ERIC Identifier: ED289997
Publication Date: 1987-00-00
Author: Naylor, Michele
Source: ERIC Clearinghouse on Adult Career and Vocational Education Columbus OH.

Vocational Education in Community-Based Organizations. Overview. ERIC Digest No. 66.

Community-based organizations (CBOs) have a strong tradition of providing effective vocational services to special groups, including disabled, disadvantaged, and limited-English speaking individuals. This digest discusses the evolution of CBOs and their past, present, and future roles in vocational education. Special emphasis is placed on the features of CBOs that make them effective partners in vocational training programs, some of the barriers that have stood in the way of successful partnerships, and procedures for developing and implementing effective partnerships between vocational education and CBOs.


Since the term "community-based organization" first came into use in the 1960s, its meaning has changed considerably. Initially, the term was used in a rather narrow sense to refer to private, nonprofit organizations that: (1) claimed to represent ethnic, minority, and other low-income groups; (2) were to be run by representatives of these groups; and (3) planned to gear their services toward meeting the needs of disadvantaged persons (Bailis, 1987). ED 284 067.

CBOs were initially funded under the Comprehensive Employment and Training Act (CETA), which stated that "due consideration" should be given to "community-based organizations of demonstrated effectiveness" and which mentioned five specific groups: (1) the black-oriented Opportunities Industrialization Centers of America; (2) the Hispanic-oriented SER (Service Employment Redevelopment); (3) the National Urban League; (4) local community action agencies; and (5) Operation Mainstream, an organization providing public service employment for senior citizens. CBOs received additional funding under the Youth Employment and Demonstration Projects Act of 1977. Most recently, the Carl D. Perkins Vocational Education Act required states to provide financial assistance to joint programs of eligible Title I recipients and CBOs in such areas as outreach, transitional services, prevocational educational preparation, prevocational programs targeted to special needs groups (including inner-city, rural, non-English speaking, and impoverished youth), career intern programs, assessment of students with respect to vocational education and jobs, and guidance and counseling (Bailis, 1987).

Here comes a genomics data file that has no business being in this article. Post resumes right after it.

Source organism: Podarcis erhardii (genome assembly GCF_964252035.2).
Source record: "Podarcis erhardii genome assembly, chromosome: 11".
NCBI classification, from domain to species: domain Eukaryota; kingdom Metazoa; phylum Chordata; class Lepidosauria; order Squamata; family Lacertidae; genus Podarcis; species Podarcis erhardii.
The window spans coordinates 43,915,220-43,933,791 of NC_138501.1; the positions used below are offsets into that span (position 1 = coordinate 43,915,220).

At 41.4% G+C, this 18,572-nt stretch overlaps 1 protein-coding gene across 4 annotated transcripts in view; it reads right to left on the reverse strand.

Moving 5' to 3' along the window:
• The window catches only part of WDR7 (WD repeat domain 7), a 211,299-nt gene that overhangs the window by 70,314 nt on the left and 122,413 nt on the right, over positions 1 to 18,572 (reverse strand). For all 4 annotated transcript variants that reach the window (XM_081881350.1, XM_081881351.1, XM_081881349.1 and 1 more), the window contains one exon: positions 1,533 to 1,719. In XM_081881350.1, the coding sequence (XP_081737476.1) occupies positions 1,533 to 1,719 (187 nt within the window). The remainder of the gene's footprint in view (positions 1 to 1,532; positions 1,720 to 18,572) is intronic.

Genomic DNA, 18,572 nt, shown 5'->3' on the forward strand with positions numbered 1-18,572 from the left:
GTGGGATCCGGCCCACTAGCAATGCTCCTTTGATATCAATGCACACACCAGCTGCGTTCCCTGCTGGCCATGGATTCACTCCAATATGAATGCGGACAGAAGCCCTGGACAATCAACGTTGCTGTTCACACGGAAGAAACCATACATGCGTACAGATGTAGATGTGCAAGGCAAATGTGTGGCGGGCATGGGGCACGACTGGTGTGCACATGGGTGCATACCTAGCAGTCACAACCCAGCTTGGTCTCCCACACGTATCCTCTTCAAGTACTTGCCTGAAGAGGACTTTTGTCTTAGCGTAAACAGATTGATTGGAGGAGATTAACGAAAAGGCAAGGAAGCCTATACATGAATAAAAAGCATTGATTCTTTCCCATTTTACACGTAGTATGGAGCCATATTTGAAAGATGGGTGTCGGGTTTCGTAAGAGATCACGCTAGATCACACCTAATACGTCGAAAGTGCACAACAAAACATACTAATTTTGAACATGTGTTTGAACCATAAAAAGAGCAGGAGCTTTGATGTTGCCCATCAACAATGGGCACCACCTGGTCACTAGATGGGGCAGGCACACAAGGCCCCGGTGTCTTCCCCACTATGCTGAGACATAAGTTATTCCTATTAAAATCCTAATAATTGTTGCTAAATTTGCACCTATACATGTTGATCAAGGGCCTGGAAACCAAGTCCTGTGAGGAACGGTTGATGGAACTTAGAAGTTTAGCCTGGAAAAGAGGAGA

There appears to be a general consensus that the neighborhood (community) focus of CBOs enables them to relate to, know, and thus be more responsive to the needs of local or special populations than mainstream institutions (such as schools and state- or national-level employment services) can be. For this reason, Bailis (1987) asserts that when dealing with special needs persons (especially disadvantaged, minority, or limited-English speaking), CBOs are more effective than their mainstream vocational education counterparts in organizing and delivering such prevocational services as outreach and recruitment, intake and assessment, counseling and career guidance, and motivational programs. Poulard (1983) attributes the special effectiveness of CBOs in working with disadvantaged and minority clients to "the business acumen, the people-orientation, the command of the content of a program area, the flexible operations of the training program, the commitment to follow-through with a program for the placement of graduates, and the accountability back to the neighborhood" (p. 4).


As Bailis (1987) points out, despite their advantages from the standpoint of understanding their clients' unique problems and needs and commanding their trust, most CBOs are not in a position to provide the highest-quality vocational programs on their own. Hence the need for collaboration between CBOs and vocational education. The partnership between Milwaukee Area Technical College (MATC) and SER that was made possible after IBM donated a $150,000 computer system (Zaragoza and Huber, 1987) illustrates some specific contributions to be made and benefits to be derived from a partnership among a CBO, a postsecondary institution, and a private sector corporation. Each party brought an essential element to the partnership: IBM supplied the necessary educational equipment; SER provided the necessary classroom space and capacity to recruit students, screen them, and provide them with counseling and other supportive services; and MATC supplied instructors who were capable of teaching customized courses for data entry operators and an employer who was willing to hire SER students once they gained the necessary skills. Perhaps even more important, each member of the partnership has benefited from its collaborative venture: IBM and Automated Data Entry (the firm that agreed to hire the trained workers) reaped the benefits of positive publicity; MATC managed to build a bridge between itself and a large Hispanic community, which has served as a feeder of students into the college; and from SER's perspective, the partnership provided additional credibility and justification for funding requests.


A wide array of partnerships is possible, depending on such factors as the size and resources of the individual CBO involved in the partnership, its target clientele, its overall goals, and the types and extent of services that it has developed during the course of its existence. The program development model proposed by the Opportunities Academy of Management Training, Inc. (1986), includes the following components:

--client identification; --assessment of client needs; --development of a service plan; --allocation of resources for services and placement; --delivery of prevocational/basic skills, education and training, and job development and placement services; --evaluation and followup.